As spring approaches we thought we'd let you know what's been going on in the world of Diversityworks Trust.
Now available for $19.99 through Mighty Ape.
You know how kids stare at people in wheelchairs and aren't sure what to say? Well, we want to change that. We want kids to run up to people in wheelchairs and say, “Wow! You must be a superhero!”
My Friend is a Superhero! is a children's book about Jack, who uses a wheelchair, told by his friend, who sees all the amazing things Jack can do — like getting to school sitting down, playing basketball and doing tricks at the skate park. Jack's also really good at maths!
Written by Barbara Pike and Philip Patston, and illustrated by Sam Orchard, the book’s purpose is to influence children (and their parents) away from negative stereotypes, as well as portraying unique aspects of function and experience to encourage children’s natural curiosity.
The book is A5, 32-pages and full colour. Reading age is around 7–9 years, but we believe it would suit children aged 3–10 years and possibly older as a discussion starter about diversity.
Great for the kids for Christmas!
Emma Rogan, a New Zealand designer, read about the “100 Days of Design” project on the Design Observer Blog and instantly wanted to go to the Yale School of Art to take part. After finding out the fees were $US 55,000 and remembering her family and many other commitments at home, she decided to run her own 100 days project.
This year, Emma is running the 100 Days Project a second time and Diversityworks Trust is entering. Our concept is “100 Faces of Diversity”.
We can finally confirm the details for the one day only 100 Days exhibition. Mark it in your calendars!
Time: Opening evening 6pm to 10pm Saturday 14 September. The show will also be open during the day Sunday 15 September 9am to 4pm.
Venue: The Nathan Room, 51 Galway Street, Britomart, Auckland CBD
Parking: There is limited street parking around Britomart. There is also paid parking one minutes walk away at Britomart Car Park, or a bit further away at Downtown Carpark.
Access: The venue offers pack in and pack out access onto both Customs Street East and Galway Street. Toilets are available on site, including accessible toilets, and the venue has wheelchair access.
The exhibition is free, and you can invite as many guests along as you like. So come along and see the lovely faces and quotes which make up our 100 Faces of Diversity project, as well as over 150 other 100 Days projects!
The More Diversity on Screen campaign set out to begin a new conversation with the public and media industry in New Zealand about disability and diversity on screen.
The More Diversity on Screen campaign ran from 24 March to 14 June 2013, and we were pleasantly surprised by the number of people who engaged with the conversation and our survey. There were over 1500 visits to the online campaign page; of these visits 728 people (48.0%) clicked in support of the campaign. Those who supported the campaign were given the option of completing an online survey and 382 responses were received as of 14 June 2013. This represented 25.2% of total visits to the campaign page and 52% of those who indicated support for the campaign.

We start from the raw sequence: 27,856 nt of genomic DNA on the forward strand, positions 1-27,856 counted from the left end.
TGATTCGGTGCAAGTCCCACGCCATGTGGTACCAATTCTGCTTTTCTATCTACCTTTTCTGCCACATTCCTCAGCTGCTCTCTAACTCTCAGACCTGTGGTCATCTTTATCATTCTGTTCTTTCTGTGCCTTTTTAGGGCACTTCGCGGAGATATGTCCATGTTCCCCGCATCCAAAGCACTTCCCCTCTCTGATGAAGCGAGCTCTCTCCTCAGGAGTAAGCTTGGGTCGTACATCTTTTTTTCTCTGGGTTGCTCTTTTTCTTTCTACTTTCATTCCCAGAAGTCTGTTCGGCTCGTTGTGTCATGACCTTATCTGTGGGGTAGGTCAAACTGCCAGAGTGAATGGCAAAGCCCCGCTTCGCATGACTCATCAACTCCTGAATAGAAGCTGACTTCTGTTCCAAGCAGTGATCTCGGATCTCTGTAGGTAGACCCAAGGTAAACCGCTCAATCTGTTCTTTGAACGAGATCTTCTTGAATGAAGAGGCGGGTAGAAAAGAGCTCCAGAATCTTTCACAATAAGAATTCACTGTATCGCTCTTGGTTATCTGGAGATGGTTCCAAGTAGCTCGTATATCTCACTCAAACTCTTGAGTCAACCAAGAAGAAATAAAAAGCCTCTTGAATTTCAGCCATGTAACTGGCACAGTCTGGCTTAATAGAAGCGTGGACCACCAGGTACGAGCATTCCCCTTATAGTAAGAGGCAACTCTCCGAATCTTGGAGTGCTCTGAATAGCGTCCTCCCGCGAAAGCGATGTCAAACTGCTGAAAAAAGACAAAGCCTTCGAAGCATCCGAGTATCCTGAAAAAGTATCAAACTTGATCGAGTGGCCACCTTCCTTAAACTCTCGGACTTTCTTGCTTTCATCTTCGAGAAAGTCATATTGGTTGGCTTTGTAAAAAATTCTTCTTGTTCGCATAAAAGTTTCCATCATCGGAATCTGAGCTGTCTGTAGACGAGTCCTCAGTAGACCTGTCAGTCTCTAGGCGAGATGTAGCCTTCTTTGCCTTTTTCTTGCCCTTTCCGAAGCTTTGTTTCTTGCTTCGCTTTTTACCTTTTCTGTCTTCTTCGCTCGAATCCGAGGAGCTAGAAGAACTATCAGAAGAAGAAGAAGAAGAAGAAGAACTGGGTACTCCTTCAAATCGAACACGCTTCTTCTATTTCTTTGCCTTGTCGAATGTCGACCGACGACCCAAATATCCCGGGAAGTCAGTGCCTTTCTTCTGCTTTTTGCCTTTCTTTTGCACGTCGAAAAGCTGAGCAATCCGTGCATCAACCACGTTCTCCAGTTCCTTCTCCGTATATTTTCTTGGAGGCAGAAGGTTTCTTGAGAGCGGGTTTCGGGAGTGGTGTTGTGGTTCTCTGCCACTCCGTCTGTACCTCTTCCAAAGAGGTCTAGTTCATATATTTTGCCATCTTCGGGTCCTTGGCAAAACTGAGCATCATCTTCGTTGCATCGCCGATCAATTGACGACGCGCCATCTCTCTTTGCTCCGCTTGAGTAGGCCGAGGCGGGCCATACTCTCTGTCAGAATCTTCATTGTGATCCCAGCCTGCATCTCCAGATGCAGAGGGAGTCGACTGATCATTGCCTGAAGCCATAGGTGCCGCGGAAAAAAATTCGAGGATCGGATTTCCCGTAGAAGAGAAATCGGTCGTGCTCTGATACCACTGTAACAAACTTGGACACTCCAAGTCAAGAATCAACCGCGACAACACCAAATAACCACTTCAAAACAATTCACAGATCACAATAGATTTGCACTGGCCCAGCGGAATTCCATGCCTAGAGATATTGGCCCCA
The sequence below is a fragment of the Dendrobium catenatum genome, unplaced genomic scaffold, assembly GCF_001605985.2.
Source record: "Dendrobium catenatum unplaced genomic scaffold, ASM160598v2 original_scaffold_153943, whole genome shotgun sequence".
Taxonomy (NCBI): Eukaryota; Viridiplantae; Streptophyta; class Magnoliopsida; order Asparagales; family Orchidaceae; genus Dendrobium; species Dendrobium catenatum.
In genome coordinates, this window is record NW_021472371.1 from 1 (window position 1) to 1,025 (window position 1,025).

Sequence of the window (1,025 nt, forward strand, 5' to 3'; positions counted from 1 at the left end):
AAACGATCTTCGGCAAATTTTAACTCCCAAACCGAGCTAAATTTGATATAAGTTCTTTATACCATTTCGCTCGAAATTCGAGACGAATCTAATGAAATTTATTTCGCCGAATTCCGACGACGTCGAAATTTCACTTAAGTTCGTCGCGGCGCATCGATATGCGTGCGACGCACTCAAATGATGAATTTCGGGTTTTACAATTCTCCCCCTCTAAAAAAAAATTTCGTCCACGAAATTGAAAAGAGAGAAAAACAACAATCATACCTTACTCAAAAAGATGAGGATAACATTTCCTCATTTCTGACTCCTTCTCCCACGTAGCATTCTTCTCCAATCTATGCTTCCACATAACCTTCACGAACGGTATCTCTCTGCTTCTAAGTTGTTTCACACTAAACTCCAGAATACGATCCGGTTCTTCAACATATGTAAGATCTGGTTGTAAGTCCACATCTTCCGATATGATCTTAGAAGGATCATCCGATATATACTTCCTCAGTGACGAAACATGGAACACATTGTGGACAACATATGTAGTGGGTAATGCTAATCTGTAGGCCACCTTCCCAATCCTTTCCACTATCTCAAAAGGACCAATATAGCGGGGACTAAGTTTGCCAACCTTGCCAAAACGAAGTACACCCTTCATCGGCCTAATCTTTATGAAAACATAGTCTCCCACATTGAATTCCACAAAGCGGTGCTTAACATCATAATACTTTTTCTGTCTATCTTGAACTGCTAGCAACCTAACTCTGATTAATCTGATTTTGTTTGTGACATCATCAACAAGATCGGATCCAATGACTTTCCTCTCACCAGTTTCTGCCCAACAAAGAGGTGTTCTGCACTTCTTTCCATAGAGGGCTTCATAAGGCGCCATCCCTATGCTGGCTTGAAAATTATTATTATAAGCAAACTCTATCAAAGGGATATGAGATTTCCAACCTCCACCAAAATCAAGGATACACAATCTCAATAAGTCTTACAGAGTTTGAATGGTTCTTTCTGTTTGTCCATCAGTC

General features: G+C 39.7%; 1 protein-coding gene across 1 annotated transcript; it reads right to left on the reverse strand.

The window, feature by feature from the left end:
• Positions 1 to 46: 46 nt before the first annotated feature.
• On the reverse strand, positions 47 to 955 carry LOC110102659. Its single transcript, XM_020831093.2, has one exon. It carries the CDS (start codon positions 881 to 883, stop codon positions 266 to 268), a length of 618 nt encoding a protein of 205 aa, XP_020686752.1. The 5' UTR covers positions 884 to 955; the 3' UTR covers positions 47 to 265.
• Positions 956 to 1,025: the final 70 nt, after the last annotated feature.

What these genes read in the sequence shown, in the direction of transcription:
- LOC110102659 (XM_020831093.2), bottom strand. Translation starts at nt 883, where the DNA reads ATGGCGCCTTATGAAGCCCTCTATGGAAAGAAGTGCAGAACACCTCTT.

We found resounding support for more diversity to be represented on our screens by including more portrayals of the 20% of our population who experience disability. We found also that, on the whole, the small amount of disability already on our screens is generally well-received and even, in some cases, enhances viewers’ experiences.
What we didn’t find is an easy, one-size-fits-all approach to increasing representation. However, we do have some ideas on how to make some inroads into an issue that has not previously been high on the industry’s or the public’s agenda. Several people commented that they were pleased to have this issue brought to their awareness, while this and other research demonstrates the power of the media to reflect and shape social attitudes. For these reasons we believe this is an important conversation to have initiated.
We look forward to continuing the discussion.
Download the Report of the More Diversity on Screen campaign and research (PDF 4.9MB) • Word document - excludes raw data (2.7MB)
Do you have experience of chronic pain (that has been affecting your ability to function in everyday life and that has lasted 3 months or more)? Are you 18 years old or over?
Have you also experienced any form of mindfulness practice or training?
Are you willing to be interviewed about your experiences related to your pain and mindfulness? This may include being taught by a health professional, or other person, or by listening to a DVD, audio recording or after reading about it and practicing it.
If so, an AUT research student is looking for people to take part in a one off interview for a project exploring people’s experiences of mindfulness in the context of pain.
This project aims to explore how mindfulness may have helped management of chronic pain and any challenges people experienced in practicing mindfulness. It is hoped this will inform how mindfulness is presented to people with chronic pain in the future.
If you are interested in participating or would like more information please contact: Dr. Alice Theadom, Email: firstname.lastname@example.orgAPPROVED BY THE AUCKLAND UNIVERSITY OF TECHNOLOGY ETHICS COMMITTEE on 17/06/2013 for a period of 3 years from this date (Reference 13/121)
Finally, if you haven't lately, head over to www.diversitynz.com and experience our new online hub of diversity, creativity and social change. You'll find links to our projects, my blog and a whole heap of resources and videos that you are free to use and share.